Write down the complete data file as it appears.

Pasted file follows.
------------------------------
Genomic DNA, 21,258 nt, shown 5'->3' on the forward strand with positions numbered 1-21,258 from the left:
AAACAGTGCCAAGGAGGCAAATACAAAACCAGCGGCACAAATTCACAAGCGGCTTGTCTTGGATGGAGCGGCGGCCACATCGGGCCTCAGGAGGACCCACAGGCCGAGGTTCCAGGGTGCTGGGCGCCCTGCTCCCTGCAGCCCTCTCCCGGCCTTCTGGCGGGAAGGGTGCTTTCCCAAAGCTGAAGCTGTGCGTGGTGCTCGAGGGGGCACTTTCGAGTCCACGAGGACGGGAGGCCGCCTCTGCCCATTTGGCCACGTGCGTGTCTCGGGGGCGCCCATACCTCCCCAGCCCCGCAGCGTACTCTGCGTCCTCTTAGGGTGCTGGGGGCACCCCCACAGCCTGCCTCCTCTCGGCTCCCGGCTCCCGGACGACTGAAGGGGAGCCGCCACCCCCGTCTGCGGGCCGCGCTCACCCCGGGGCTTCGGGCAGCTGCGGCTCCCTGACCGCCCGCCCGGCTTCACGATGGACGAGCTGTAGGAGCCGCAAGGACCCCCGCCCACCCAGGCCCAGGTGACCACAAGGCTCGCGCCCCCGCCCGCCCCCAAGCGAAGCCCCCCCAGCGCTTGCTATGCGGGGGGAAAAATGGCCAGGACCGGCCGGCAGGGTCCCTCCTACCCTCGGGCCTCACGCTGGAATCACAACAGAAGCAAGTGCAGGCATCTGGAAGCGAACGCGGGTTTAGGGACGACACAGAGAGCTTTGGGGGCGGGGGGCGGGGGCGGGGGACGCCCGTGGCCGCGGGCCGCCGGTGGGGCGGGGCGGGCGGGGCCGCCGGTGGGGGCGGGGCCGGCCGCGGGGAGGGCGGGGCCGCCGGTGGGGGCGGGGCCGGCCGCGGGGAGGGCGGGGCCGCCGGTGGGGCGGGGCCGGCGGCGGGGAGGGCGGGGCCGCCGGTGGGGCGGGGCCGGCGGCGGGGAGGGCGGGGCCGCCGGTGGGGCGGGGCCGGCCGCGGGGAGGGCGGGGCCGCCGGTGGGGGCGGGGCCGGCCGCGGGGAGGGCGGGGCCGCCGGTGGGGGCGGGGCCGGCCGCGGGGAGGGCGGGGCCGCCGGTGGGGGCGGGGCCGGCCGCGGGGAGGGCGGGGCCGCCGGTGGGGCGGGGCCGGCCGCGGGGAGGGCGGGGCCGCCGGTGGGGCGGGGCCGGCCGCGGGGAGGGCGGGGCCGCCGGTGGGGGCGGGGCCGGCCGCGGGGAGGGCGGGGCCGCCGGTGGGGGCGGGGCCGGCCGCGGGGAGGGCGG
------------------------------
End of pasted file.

Genomic DNA, 21,258 nt, shown 5'->3' on the forward strand with positions numbered 1-21,258 from the left:
AAACAGTGCCAAGGAGGCAAATACAAAACCAGCGGCACAAATTCACAAGCGGCTTGTCTTGGATGGAGCGGCGGCCACATCGGGCCTCAGGAGGACCCACAGGCCGAGGTTCCAGGGTGCTGGGCGCCCTGCTCCCTGCAGCCCTCTCCCGGCCTTCTGGCGGGAAGGGTGCTTTCCCAAAGCTGAAGCTGTGCGTGGTGCTCGAGGGGGCACTTTCGAGTCCACGAGGACGGGAGGCCGCCTCTGCCCATTTGGCCACGTGCGTGTCTCGGGGGCGCCCATACCTCCCCAGCCCCGCAGCGTACTCTGCGTCCTCTTAGGGTGCTGGGGGCACCCCCACAGCCTGCCTCCTCTCGGCTCCCGGCTCCCGGACGACTGAAGGGGAGCCGCCACCCCCGTCTGCGGGCCGCGCTCACCCCGGGGCTTCGGGCAGCTGCGGCTCCCTGACCGCCCGCCCGGCTTCACGATGGACGAGCTGTAGGAGCCGCAAGGACCCCCGCCCACCCAGGCCCAGGTGACCACAAGGCTCGCGCCCCCGCCCGCCCCCAAGCGAAGCCCCCCCAGCGCTTGCTATGCGGGGGGAAAAATGGCCAGGACCGGCCGGCAGGGTCCCTCCTACCCTCGGGCCTCACGCTGGAATCACAACAGAAGCAAGTGCAGGCATCTGGAAGCGAACGCGGGTTTAGGGACGACACAGAGAGCTTTGGGGGCGGGGGGCGGGGGCGGGGGACGCCCGTGGCCGCGGGCCGCCGGTGGGGCGGGGCGGGCGGGGCCGCCGGTGGGGGCGGGGCCGGCCGCGGGGAGGGCGGGGCCGCCGGTGGGGGCGGGGCCGGCCGCGGGGAGGGCGGGGCCGCCGGTGGGGCGGGGCCGGCGGCGGGGAGGGCGGGGCCGCCGGTGGGGCGGGGCCGGCGGCGGGGAGGGCGGGGCCGCCGGTGGGGCGGGGCCGGCCGCGGGGAGGGCGGGGCCGCCGGTGGGGGCGGGGCCGGCCGCGGGGAGGGCGGGGCCGCCGGTGGGGGCGGGGCCGGCCGCGGGGAGGGCGGGGCCGCCGGTGGGGGCGGGGCCGGCCGCGGGGAGGGCGGGGCCGCCGGTGGGGCGGGGCCGGCCGCGGGGAGGGCGGGGCCGCCGGTGGGGCGGGGCCGGCCGCGGGGAGGGCGGGGCCGCCGGTGGGGGCGGGGCCGGCCGCGGGGAGGGCGGGGCCGCCGGTGGGGGCGGGGCCGGCCGCGGGGAGGGCGG